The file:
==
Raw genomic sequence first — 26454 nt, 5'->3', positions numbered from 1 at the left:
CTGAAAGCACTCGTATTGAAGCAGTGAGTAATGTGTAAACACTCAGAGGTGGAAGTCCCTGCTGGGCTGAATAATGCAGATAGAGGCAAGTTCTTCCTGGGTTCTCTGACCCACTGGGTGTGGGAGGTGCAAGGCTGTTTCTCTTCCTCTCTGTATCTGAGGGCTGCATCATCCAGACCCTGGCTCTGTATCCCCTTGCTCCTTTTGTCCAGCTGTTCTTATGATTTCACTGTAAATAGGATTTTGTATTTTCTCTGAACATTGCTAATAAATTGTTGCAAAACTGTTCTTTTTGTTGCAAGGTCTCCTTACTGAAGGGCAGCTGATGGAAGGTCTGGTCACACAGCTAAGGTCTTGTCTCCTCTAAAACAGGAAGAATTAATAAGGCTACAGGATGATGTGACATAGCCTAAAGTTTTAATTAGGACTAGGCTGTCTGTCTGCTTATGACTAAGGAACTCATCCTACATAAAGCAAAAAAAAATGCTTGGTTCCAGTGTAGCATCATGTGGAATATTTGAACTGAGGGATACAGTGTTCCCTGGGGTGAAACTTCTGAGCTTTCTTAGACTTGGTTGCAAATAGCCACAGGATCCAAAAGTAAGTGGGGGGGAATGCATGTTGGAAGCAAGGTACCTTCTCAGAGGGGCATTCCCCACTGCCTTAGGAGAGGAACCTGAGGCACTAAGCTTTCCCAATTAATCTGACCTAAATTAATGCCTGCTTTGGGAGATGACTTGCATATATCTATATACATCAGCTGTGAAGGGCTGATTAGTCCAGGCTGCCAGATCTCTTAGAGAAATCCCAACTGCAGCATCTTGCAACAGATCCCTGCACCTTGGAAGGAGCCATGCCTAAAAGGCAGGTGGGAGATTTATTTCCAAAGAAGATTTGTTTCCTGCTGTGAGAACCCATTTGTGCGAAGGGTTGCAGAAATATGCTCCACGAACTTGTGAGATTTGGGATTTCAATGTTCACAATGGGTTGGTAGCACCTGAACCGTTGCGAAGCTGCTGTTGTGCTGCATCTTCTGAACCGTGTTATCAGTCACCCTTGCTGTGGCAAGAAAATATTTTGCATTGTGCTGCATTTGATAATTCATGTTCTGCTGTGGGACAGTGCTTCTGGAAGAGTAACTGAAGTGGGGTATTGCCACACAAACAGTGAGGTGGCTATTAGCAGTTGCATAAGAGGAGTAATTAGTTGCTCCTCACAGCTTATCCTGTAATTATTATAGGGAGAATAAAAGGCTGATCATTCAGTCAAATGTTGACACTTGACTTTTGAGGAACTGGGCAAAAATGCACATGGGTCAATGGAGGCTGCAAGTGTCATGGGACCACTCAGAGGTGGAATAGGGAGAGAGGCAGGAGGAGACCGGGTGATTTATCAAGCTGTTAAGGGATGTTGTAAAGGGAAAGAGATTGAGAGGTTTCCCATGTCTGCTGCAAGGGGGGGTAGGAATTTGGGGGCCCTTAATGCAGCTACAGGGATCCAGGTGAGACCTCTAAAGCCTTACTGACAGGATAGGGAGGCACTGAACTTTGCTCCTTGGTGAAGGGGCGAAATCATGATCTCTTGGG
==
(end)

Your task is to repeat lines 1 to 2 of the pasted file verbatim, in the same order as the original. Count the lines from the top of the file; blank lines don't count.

Raw genomic sequence first — 26454 nt, 5'->3', positions numbered from 1 at the left:
CTGAAAGCACTCGTATTGAAGCAGTGAGTAATGTGTAAACACTCAGAGGTGGAAGTCCCTGCTGGGCTGAATAATGCAGATAGAGGCAAGTTCTTCCTGGGTTCTCTGACCCACTGGGTGTGGGAGGTGCAAGGCTGTTTCTCTTCCTCTCTGTATCTGAGGGCTGCATCATCCAGACCCTGGCTCTGTATCCCCTTGCTCCTTTTGTCCAGCTGTTCTTATGATTTCACTGTAAATAGGATTTTGTATTTTCTCTGAACATTGCTAATAAATTGTTGCAAAACTGTTCTTTTTGTTGCAAGGTCTCCTTACTGAAGGGCAGCTGATGGAAGGTCTGGTCACACAGCTAAGGTCTTGTCTCCTCTAAAACAGGAAGAATTAATAAGGCTACAGGATGATGTGACATAGCCTAAAGTTTTAATTAGGACTAGGCTGTCTGTCTGCTTATGACTAAGGAACTCATCCTACATAAAGCAAAAAAAAATGCTTGGTTCCAGTGTAGCATCATGTGGAATATTTGAACTGAGGGATACAGTGTTCCCTGGGGTGAAACTTCTGAGCTTTCTTAGACTTGGTTGCAAATAGCCACAGGATCCAAAAGTAAGTGGGGGGGAATGCATGTTGGAAGCAAGGTACCTTCTCAGAGGGGCATTCCCCACTGCCTTAGGAGAGGAACCTGAGGCACTAAGCTTTCCCAATTAATCTGACCTAAATTAATGCCTGCTTTGGGAGATGACTTGCATATATCTATATACATCAGCTGTGAAGGGCTGATTAGTCCAGGCTGCCAGATCTCTTAGAGAAATCCCAACTGCAGCATCTTGCAACAGATCCCTGCACCTTGGAAGGAGCCATGCCTAAAAGGCAGGTGGGAGATTTATTTCCAAAGAAGATTTGTTTCCTGCTGTGAGAACCCATTTGTGCGAAGGGTTGCAGAAATATGCTCCACGAACTTGTGAGATTTGGGATTTCAATGTTCACAATGGGTTGGTAGCACCTGAACCGTTGCGAAGCTGCTGTTGTGCTGCATCTTCTGAACCGTGTTATCAGTCACCCTTGCTGTGGCAAGAAAATATTTTGCATTGTGCTGCATTTGATAATTCATGTTCTGCTGTGGGACAGTGCTTCTGGAAGAGTAACTGAAGTGGGGTATTGCCACACAAACAGTGAGGTGGCTATTAGCAGTTGCATAAGAGGAGTAATTAGTTGCTCCTCACAGCTTATCCTGTAATTATTATAGGGAGAATAAAAGGCTGATCATTCAGTCAAATGTTGACACTTGACTTTTGAGGAACTGGGCAAAAATGCACATGGGTCAATGGAGGCTGCAAGTGTCATGGGACCACTCAGAGGTGGAATAGGGAGAGAGGCAGGAGGAGACCGGGTGATTTATCAAGCTGTTAAGGGATGTTGTAAAGGGAAAGAGATTGAGAGGTTTCCCATGTCTGCTGCAAGGGGGGGTAGGAATTTGGGGGCCCTTAATGCAGCTACAGGGATCCAGGTGAGACCTCTAAAGCCTTACTGACAGGATAGGGAGGCACTGAACTTTGCTCCTTGGTGAAGGGGCGAAATCATGATCTCTTGGG